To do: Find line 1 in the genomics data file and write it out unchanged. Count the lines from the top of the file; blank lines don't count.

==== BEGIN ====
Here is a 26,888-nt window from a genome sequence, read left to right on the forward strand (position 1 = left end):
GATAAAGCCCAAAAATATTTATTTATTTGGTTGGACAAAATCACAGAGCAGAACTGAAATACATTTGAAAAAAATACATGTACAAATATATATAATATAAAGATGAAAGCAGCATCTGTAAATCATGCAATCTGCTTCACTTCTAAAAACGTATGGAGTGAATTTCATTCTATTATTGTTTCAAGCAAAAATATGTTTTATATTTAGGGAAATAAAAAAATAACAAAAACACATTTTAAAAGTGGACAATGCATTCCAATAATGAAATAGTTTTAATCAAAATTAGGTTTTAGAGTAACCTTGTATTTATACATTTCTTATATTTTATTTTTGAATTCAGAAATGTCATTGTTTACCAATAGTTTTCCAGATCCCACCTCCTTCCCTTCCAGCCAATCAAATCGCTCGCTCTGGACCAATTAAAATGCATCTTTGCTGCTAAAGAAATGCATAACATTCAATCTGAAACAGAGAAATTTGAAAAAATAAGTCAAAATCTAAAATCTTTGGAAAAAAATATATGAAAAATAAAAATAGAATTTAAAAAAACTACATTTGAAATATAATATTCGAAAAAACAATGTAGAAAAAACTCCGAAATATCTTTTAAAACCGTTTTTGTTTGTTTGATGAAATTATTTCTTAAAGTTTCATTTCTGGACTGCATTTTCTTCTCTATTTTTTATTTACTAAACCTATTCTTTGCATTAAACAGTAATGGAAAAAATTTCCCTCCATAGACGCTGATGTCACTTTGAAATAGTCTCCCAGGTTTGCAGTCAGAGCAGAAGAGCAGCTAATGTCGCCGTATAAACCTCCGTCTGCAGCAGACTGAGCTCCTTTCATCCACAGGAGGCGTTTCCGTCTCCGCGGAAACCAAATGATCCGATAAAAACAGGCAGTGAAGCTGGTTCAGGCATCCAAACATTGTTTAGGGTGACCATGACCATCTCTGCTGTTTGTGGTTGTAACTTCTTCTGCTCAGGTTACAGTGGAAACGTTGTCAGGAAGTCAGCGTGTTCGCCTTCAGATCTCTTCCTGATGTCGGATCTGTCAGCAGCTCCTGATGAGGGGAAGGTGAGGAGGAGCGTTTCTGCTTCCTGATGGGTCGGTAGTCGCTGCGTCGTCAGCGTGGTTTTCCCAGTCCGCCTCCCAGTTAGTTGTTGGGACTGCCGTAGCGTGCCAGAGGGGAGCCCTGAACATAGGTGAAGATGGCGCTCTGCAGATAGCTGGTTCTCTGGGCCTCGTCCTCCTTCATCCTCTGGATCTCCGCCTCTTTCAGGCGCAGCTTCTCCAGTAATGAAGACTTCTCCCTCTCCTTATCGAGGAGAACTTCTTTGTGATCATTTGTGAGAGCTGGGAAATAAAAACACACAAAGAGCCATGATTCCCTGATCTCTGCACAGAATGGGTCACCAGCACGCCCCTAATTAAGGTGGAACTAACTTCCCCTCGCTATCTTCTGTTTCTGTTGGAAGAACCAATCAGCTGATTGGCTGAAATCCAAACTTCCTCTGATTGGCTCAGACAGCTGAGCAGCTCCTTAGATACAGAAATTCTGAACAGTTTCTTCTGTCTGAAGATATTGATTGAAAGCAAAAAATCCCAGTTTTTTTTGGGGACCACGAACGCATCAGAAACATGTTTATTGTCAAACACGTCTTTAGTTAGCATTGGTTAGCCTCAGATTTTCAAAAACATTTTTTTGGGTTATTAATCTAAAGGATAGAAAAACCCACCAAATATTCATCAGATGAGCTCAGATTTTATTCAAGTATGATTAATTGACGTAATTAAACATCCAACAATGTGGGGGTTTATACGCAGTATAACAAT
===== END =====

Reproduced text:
Here is a 26,888-nt window from a genome sequence, read left to right on the forward strand (position 1 = left end):